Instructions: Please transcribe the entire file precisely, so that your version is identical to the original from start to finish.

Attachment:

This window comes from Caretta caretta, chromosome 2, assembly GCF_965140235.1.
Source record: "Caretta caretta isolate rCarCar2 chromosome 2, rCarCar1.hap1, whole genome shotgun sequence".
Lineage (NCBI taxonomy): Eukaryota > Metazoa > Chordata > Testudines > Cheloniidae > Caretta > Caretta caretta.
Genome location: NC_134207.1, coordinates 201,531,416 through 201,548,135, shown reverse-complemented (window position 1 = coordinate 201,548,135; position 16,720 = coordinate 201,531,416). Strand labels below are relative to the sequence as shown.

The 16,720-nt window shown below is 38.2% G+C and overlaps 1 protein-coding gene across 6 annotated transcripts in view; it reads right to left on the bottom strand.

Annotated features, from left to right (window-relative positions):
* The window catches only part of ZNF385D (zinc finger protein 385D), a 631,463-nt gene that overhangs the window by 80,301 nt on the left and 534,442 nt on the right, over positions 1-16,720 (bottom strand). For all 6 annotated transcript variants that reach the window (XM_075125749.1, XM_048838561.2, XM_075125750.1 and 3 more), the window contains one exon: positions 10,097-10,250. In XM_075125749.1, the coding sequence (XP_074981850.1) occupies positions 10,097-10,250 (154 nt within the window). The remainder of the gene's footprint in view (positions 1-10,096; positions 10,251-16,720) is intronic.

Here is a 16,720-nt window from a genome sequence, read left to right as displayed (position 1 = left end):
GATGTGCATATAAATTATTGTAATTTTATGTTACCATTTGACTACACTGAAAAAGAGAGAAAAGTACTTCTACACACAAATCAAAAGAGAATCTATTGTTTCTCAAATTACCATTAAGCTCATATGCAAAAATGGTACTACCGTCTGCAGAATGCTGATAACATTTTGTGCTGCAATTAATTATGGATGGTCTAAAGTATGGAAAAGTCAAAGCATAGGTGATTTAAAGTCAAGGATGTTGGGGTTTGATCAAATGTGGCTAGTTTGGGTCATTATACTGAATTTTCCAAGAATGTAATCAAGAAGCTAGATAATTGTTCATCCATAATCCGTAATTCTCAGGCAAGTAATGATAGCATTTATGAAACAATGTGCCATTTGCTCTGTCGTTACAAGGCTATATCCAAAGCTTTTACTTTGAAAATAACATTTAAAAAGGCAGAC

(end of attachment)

This window comes from Caretta caretta, chromosome 2, assembly GCF_965140235.1.
Source record: "Caretta caretta isolate rCarCar2 chromosome 2, rCarCar1.hap1, whole genome shotgun sequence".
Lineage (NCBI taxonomy): Eukaryota > Metazoa > Chordata > Testudines > Cheloniidae > Caretta > Caretta caretta.
Genome location: NC_134207.1, coordinates 201,531,416 through 201,548,135, shown reverse-complemented (window position 1 = coordinate 201,548,135; position 16,720 = coordinate 201,531,416). Strand labels below are relative to the sequence as shown.

The 16,720-nt window shown below is 38.2% G+C and overlaps 1 protein-coding gene across 6 annotated transcripts in view; it reads right to left on the bottom strand.

Annotated features, from left to right (window-relative positions):
* The window catches only part of ZNF385D (zinc finger protein 385D), a 631,463-nt gene that overhangs the window by 80,301 nt on the left and 534,442 nt on the right, over positions 1-16,720 (bottom strand). For all 6 annotated transcript variants that reach the window (XM_075125749.1, XM_048838561.2, XM_075125750.1 and 3 more), the window contains one exon: positions 10,097-10,250. In XM_075125749.1, the coding sequence (XP_074981850.1) occupies positions 10,097-10,250 (154 nt within the window). The remainder of the gene's footprint in view (positions 1-10,096; positions 10,251-16,720) is intronic.

Here is a 16,720-nt window from a genome sequence, read left to right as displayed (position 1 = left end):
GATGTGCATATAAATTATTGTAATTTTATGTTACCATTTGACTACACTGAAAAAGAGAGAAAAGTACTTCTACACACAAATCAAAAGAGAATCTATTGTTTCTCAAATTACCATTAAGCTCATATGCAAAAATGGTACTACCGTCTGCAGAATGCTGATAACATTTTGTGCTGCAATTAATTATGGATGGTCTAAAGTATGGAAAAGTCAAAGCATAGGTGATTTAAAGTCAAGGATGTTGGGGTTTGATCAAATGTGGCTAGTTTGGGTCATTATACTGAATTTTCCAAGAATGTAATCAAGAAGCTAGATAATTGTTCATCCATAATCCGTAATTCTCAGGCAAGTAATGATAGCATTTATGAAACAATGTGCCATTTGCTCTGTCGTTACAAGGCTATATCCAAAGCTTTTACTTTGAAAATAACATTTAAAAAGGCAGAC